What Are the Three Types of Mesothelioma?
There are three main types of mesothelioma. These are pleural mesothelioma, which affects the lining of the lungs; peritoneal mesothelioma, which affects the lining of the stomach; and pericardial mesothelioma, which affects the lining of the heart. The location of the tumors determines the kind of mesothelioma a patient has.
Doctors also diagnose mesothelioma based on the types of cells found within the tumor. Location and cell types are both factors in a patient’s treatment plan and overall prognosis.
Pleural mesothelioma, which affects the chest cavity and lining of the lungs, is the most common form of mesothelioma. Between 70 and 90 percent of patients receive this diagnosis. The disease develops as a result of asbestos inhalation. Microscopic fibers within asbestos dust cling to the pleura, or lining of the lungs. Eventually, these toxic fibers start to irritate the pleura, causing inflammation and creating scar tissue. Decades later, those cells can mutate and form malignant tumors.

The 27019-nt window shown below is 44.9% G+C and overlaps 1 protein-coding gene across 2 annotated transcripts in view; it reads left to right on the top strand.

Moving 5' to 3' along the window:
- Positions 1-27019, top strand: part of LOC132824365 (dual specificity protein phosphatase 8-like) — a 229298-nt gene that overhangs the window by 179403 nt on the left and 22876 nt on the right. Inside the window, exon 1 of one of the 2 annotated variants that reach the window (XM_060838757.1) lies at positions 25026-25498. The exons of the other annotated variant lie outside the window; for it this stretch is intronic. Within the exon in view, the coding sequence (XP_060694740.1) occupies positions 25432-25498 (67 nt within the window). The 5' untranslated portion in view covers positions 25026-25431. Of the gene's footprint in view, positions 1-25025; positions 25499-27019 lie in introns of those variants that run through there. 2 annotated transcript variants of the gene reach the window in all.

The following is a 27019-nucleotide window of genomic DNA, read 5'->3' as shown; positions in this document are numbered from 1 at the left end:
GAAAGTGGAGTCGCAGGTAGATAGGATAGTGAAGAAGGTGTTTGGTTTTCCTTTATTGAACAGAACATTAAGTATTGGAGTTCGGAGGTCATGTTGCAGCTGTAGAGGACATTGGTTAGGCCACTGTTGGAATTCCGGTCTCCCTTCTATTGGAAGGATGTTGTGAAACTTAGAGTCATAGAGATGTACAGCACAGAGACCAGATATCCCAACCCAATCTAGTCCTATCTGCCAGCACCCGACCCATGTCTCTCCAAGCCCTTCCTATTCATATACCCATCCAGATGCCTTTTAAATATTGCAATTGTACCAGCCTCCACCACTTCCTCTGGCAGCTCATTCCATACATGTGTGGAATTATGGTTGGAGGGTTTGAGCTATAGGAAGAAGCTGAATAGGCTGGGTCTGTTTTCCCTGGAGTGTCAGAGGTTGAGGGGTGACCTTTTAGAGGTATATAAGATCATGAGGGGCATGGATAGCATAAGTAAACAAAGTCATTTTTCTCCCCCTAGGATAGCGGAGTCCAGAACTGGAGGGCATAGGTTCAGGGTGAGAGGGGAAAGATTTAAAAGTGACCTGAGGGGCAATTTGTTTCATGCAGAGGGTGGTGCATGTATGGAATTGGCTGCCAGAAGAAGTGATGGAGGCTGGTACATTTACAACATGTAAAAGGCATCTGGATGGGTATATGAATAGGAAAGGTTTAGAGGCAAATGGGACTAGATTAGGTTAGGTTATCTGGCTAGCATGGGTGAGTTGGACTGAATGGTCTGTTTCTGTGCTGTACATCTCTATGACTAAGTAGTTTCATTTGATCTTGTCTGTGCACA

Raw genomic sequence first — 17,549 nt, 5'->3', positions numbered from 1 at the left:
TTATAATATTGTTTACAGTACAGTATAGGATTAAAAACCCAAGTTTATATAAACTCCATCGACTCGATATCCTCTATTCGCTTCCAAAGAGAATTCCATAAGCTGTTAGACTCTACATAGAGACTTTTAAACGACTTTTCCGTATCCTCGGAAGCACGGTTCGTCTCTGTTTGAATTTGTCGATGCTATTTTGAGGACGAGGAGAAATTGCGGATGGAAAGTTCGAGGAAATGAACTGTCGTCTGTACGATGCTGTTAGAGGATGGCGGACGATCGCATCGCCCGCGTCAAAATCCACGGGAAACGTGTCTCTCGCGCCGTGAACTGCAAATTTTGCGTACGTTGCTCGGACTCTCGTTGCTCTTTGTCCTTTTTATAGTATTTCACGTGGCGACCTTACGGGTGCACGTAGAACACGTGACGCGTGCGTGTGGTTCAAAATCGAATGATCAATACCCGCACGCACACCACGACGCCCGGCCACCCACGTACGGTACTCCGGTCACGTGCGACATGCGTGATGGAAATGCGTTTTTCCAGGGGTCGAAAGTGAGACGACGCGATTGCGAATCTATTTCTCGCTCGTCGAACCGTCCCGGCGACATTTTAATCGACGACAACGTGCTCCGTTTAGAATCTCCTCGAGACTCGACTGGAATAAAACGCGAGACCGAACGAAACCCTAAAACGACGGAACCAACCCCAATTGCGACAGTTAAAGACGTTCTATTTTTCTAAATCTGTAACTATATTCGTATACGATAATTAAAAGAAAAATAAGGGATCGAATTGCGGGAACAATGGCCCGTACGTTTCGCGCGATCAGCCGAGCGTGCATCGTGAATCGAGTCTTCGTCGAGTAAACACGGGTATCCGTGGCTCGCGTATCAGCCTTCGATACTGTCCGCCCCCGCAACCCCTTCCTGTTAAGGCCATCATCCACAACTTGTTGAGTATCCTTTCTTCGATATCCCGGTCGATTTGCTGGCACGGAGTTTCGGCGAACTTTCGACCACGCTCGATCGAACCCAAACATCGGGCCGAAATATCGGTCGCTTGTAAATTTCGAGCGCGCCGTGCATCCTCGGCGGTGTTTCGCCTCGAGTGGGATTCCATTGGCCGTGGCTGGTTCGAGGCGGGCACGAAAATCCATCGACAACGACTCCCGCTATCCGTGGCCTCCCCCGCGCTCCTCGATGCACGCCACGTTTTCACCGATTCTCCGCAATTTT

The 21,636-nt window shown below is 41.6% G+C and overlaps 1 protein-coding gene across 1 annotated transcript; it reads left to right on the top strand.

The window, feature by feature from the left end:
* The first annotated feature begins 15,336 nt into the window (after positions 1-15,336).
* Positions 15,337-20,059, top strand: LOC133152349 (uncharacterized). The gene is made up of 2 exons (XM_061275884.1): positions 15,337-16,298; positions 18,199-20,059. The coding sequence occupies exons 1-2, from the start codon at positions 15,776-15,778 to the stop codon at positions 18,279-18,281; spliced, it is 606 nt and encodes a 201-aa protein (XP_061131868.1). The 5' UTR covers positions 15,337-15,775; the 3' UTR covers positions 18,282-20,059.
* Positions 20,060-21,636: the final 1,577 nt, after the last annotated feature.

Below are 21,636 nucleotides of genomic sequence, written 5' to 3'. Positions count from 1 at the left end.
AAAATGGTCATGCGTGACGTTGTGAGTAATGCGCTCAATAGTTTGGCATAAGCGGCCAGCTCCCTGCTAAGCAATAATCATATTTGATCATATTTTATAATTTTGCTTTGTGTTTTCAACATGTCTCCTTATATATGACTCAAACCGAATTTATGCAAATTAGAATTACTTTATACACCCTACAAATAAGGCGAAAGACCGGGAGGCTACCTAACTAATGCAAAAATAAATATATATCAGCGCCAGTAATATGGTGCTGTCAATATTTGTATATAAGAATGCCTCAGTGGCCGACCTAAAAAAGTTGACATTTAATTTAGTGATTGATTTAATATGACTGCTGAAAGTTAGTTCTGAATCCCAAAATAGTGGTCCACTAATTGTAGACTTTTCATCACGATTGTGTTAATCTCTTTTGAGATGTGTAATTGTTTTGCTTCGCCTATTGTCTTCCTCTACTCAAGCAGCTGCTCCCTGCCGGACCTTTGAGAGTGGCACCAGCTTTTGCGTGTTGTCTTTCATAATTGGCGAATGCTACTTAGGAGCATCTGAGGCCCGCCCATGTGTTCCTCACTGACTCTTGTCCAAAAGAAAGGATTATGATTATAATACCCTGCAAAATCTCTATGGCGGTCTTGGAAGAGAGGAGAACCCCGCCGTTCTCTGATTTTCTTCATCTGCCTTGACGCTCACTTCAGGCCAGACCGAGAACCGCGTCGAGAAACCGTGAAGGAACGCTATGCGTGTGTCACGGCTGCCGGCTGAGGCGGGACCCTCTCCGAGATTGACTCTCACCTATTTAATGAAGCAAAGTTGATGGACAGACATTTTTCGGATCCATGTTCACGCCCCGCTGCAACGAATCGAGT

The average life expectancy for patients with malignant pleural mesothelioma is between 8 and 21 months, although those numbers can vary, depending on cell type and stage, or how far the cancer has spread.
Pleural Mesothelioma: Symptoms
- Chest pain
- Persistent dry cough
- Shortness of breath
- Weight loss
Most pleural mesothelioma patients experience pleural effusion, or a buildup of fluid around the lungs, which can make it tough to breathe.
Pleural mesothelioma symptoms often mirror other common illnesses, including the flu, pneumonia, and other cancers. For this reason, it’s hard to detect. Doctors must rely on a combination of imaging tests, blood tests, and biopsies to ensure a correct diagnosis.
Needle biopsies, like pleural biopsies or thoracentesis, allow doctors to collect samples for testing. They are often used to remove excess lung fluid to help relieve breathing discomfort. Other common tests include camera-assisted biopsies, like thoracoscopies or mediastinoscopies, or a type of surgical biopsy called a thoracotomy, where doctors will take an actual sample of the tissue for further study. A tissue biopsy is the best way to make a definitive diagnosis of pleural mesothelioma.